A majestic macrocarpa stag has appeared in the Scargill-Waikari Valley, delighting drivers on the peaceful North Canterbury country road.
The sculpture, carved by chainsaw by Blenheim-based artist Jakob Stadler, was commissioned by Iffley farm manager Scott Hassall.
"We had a tree that was causing problems with powerlines, so I thought we could do something with this instead of just chopping it down.
"I talked to the farm owner, and he agreed," Hassall said.
The stag represents the farm's deer operation and adds to the significant beautification of the property's road frontage, complemented by nearby native planting.
Sheep and beef are also integrated into the farm system, with 2200 sheep and 180 cattle running on the 940-hectare property.
The farm carries around 1000 hinds, which go to Wapiti stags sourced from John Faulkners Clachanburn stud.
Iffley runs Angus cattle and the family Charolais stud Hassall took over and moved to the property in 2016 after his father passed away.
The composite ewe flock on the farm carry the Inverdale fertility gene, which raises scanning rates by 50 per cent.
Hassall has managed Iffley along with his wife Jo for John and Pauline McGrath for over twenty years and approaches farming much the same way he approached the problem tree – with innovative thinking that explores possibilities and solutions outside the box.
Hassall was recently recognised for his innovation on-farm, winning the Duncan New Zealand Ltd award at the Deer Industry New Zealand Conference.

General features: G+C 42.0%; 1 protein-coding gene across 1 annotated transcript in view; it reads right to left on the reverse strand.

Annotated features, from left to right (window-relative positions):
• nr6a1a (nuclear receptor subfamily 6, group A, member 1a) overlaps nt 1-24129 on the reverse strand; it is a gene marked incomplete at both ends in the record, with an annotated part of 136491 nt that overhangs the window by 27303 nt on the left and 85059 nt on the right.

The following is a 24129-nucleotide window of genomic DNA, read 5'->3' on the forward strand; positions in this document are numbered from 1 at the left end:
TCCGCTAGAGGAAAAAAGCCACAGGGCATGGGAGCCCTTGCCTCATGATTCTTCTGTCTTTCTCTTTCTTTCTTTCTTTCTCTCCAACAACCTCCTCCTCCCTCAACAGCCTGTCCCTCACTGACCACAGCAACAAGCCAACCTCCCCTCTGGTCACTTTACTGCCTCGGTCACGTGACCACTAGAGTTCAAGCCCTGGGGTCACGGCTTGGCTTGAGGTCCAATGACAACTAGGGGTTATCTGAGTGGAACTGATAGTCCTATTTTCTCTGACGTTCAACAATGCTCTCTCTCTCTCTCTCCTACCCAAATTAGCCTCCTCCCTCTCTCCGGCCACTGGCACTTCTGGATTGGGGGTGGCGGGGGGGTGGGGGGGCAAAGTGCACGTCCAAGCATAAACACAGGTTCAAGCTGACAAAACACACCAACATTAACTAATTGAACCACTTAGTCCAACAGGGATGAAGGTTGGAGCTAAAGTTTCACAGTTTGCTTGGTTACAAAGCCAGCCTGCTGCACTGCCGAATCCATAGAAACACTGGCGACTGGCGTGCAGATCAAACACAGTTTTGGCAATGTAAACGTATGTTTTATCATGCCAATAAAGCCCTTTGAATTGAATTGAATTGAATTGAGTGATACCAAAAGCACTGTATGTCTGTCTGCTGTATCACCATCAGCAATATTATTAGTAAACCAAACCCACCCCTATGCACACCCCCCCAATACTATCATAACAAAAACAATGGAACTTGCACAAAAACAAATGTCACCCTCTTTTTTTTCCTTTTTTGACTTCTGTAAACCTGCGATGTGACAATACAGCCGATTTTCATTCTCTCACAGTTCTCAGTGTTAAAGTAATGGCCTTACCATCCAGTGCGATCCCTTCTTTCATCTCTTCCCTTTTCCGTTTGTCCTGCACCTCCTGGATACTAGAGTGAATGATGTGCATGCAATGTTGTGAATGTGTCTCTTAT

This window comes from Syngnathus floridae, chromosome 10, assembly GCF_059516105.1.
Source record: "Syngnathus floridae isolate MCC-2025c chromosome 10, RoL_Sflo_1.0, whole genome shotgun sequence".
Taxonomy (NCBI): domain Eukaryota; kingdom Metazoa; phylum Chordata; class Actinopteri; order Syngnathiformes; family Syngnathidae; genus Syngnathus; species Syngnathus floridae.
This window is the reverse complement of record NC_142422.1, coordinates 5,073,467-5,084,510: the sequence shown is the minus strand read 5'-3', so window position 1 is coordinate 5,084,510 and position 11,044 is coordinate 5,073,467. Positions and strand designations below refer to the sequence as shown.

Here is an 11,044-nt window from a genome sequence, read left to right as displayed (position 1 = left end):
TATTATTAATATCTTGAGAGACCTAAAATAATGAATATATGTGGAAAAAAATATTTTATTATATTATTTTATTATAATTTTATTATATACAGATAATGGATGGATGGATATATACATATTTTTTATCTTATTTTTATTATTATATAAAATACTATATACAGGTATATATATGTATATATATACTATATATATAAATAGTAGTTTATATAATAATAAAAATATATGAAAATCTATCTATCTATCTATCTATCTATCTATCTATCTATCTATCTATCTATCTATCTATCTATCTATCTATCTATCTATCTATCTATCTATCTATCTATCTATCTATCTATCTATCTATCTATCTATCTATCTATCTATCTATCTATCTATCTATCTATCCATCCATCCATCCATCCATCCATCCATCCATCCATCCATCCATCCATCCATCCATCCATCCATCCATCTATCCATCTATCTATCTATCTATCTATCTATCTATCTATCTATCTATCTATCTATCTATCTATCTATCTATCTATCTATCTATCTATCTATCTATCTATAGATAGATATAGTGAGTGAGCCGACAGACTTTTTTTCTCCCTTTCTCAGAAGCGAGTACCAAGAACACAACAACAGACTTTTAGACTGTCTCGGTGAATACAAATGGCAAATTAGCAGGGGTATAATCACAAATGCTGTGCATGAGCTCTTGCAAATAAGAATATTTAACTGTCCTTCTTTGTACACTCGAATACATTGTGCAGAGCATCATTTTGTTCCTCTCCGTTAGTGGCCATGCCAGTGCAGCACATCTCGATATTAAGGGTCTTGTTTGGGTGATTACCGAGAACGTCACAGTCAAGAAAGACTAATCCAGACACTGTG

The award is given to deer farmers for vision and innovation whilst mastering a demanding environment.
The judges commended Hassall on his focus on environmental projects and in-depth knowledge of the whole farming system.
When the area was struck with drought three years ago, Hassall looked for a solution for utilising the established kale crops on the property and reducing feed costs.
"We were buying in around 300 bales of baleage, over 200 tonnes of spuds and about 6000 tonnes of grain.
"It was horrendous."
He came up with a unique solution.
Hassall fast-tracked the arrival of a new loading wagon designed for silage and set to work experimenting with the system with kale.
"I did a few rounds of kale with just my hay mower, then we went in with a load wagon and chopped a couple of wagons full."
The experiment was a success.
"What it meant was rather than just having one or two mobs behind break fences, I was able to chop that feed and take it all around the farm.
"I was able to feed every class of stock I have – cattle, dear, weaners, calves and sheep, so obviously, it was just awesome.
"Grass staggers stopped literally overnight because they just had some nice green feed all of a sudden."
Hassall said while using the system in this way wasn't for everyone, there are benefits to carting fresh feed over break feeding.
"It actually mitigates nutrient loss because there is no pugging and no breaks involved.
"The best part about the loader wagon is that it cuts big kale stalks into bite-size pieces, so there's no wastage.
"So when we are cutting and carrying, the paddock is just beautifully clean at the end of it.
"Stock love it."
Hassall takes a pragmatic approach to water quality that works with the deer's natural tendency to wallow in waterways but still ensures water exiting the property is clean.
"If you don't give deer somewhere to wallow, they'll just jump in a water trough and wreck that.
"Deer do well in their natural environment when they can do what they want to do.
"So, I've identified the exit points for water on the property and fenced those off."
By fencing and planting out exit points instead of fencing internally, Hassall ensures water leaving his property is clean.
"It's a really good compromise," Hassall said.
by Claire Inkson